A wedding planner may be involved in the process practically from the day after the proposal until the last bubble is blown as the bride and groom leave.
A wedding coordinator, on the other hand, may only be in charge of the ceremony itself. However, the possibility may exist that one person may do both jobs, and simply refers to herself as a coordinator.
The wedding coordinator will certainly be in charge of the ceremony. This will include making sure everyone is present for the ceremony and orchestrating the rehearsal. Wedding Planning – Miriam Avery offers a complete wedding planning and design package to a limited number of couples per year.
For this reason, the coordinator should be someone who is friendly but is not a pushover. She should have enough of a "take charge" attitude that no one will even be tempted to try to overrule her.
If you have a friend or relative who can act as a wedding coordinator without the risk of her being overridden, or (even worse) her taking over completely, making it "her performance" with you and your groom, as well as members of the wedding party simply being the players, then, by all means, ask that person. It might be best, however, to have someone whom you know only slightly or even whom you don't know at all to do the honors.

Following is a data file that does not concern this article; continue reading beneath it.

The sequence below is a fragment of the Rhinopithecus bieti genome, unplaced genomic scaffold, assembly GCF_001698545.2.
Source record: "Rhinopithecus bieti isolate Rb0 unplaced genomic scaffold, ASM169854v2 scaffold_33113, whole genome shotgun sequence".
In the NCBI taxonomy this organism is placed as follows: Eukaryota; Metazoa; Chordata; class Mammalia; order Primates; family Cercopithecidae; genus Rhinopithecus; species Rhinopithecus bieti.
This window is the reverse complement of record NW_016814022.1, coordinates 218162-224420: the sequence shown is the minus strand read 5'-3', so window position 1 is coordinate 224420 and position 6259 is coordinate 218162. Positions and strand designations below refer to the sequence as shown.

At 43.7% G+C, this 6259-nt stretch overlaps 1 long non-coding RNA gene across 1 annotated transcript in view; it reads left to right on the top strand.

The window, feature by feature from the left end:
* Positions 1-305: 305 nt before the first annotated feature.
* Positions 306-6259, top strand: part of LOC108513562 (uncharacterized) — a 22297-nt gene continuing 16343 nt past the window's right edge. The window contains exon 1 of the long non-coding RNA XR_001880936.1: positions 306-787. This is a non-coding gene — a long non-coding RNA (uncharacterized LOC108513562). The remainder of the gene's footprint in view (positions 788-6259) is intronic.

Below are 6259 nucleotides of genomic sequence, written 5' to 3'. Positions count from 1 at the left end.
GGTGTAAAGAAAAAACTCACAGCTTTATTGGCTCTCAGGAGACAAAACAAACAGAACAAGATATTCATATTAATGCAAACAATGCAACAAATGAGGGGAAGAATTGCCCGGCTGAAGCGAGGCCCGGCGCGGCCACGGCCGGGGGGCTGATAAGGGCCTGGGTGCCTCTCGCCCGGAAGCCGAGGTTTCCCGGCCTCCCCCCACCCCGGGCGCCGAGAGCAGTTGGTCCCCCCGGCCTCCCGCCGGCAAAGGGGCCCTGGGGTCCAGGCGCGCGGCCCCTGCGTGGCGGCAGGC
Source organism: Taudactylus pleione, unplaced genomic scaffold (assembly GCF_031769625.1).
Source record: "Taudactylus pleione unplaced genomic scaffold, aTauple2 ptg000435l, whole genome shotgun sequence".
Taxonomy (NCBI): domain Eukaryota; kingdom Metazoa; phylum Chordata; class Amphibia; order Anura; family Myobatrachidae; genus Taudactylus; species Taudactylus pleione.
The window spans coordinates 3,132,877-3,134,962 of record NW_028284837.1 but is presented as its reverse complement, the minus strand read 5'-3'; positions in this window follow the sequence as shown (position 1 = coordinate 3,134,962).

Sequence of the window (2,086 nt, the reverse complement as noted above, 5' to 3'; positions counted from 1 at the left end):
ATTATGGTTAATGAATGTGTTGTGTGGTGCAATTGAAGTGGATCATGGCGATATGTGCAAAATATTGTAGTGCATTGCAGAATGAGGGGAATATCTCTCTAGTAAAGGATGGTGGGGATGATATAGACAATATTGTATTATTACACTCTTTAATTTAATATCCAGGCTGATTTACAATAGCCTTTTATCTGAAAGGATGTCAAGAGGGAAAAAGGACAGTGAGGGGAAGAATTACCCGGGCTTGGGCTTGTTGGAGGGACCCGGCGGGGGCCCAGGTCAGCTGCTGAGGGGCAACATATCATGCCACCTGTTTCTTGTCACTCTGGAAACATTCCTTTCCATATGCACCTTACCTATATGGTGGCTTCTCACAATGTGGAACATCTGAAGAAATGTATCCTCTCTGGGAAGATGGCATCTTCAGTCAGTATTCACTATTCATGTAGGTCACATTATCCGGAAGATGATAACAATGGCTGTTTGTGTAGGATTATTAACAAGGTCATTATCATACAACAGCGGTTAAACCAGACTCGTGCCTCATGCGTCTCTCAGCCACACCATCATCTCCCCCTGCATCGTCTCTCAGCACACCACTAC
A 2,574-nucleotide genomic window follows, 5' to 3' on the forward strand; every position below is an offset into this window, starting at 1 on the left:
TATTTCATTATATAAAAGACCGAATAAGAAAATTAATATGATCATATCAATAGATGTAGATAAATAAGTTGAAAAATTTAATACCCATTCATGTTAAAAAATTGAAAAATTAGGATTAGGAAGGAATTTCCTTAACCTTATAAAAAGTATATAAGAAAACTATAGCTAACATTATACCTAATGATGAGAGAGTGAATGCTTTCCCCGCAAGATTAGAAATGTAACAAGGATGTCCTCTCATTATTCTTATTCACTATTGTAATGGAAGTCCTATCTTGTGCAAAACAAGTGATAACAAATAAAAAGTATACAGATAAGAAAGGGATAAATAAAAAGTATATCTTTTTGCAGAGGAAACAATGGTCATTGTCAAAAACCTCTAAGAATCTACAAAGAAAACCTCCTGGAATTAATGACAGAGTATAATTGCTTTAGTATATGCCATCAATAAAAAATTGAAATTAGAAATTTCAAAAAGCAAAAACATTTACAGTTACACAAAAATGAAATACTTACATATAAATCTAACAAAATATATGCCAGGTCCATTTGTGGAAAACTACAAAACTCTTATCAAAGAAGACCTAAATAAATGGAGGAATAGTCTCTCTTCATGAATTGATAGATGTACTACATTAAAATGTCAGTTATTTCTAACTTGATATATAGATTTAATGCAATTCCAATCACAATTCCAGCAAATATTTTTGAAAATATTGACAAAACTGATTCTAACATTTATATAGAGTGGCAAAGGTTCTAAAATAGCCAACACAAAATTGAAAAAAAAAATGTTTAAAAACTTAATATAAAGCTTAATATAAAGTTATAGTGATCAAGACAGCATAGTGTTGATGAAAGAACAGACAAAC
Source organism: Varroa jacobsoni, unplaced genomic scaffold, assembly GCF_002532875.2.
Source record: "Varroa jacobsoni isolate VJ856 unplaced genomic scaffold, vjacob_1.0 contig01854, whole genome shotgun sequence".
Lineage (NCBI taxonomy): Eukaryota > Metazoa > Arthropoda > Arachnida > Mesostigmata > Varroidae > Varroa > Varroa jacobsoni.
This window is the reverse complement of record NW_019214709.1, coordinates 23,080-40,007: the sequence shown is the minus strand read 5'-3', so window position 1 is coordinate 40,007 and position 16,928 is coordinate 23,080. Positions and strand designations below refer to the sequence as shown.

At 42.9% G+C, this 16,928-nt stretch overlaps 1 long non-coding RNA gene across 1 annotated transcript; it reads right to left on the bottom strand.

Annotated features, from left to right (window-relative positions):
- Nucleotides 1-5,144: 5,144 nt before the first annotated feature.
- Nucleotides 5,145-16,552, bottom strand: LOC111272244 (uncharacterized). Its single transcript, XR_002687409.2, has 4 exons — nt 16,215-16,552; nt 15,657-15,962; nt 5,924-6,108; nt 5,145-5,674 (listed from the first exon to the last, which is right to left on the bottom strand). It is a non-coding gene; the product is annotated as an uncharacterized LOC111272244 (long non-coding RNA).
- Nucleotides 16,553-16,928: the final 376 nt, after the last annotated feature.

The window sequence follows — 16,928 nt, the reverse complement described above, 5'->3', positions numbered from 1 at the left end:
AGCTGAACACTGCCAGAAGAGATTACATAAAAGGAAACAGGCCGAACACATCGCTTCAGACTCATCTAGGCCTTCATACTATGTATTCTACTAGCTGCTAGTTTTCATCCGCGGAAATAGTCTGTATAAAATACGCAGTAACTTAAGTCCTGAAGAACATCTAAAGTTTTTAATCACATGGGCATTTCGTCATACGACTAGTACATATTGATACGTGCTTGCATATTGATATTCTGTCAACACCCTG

The wedding coordinator will be responsible for lining up the wedding party and sending them in at the appropriate times. If there are small children who may "balk" at going up the aisle, she should be able to handle them, including knowing when to give up and allow the wedding to proceed.
A good wedding coordinator should consult with the bride and groom beforehand to see if there are certain requests they have or if there is something that needs special attention, such as an elderly family member being given ample time to get down the aisle, as well as familiarize herself with the music that will be used to cue the wedding party members.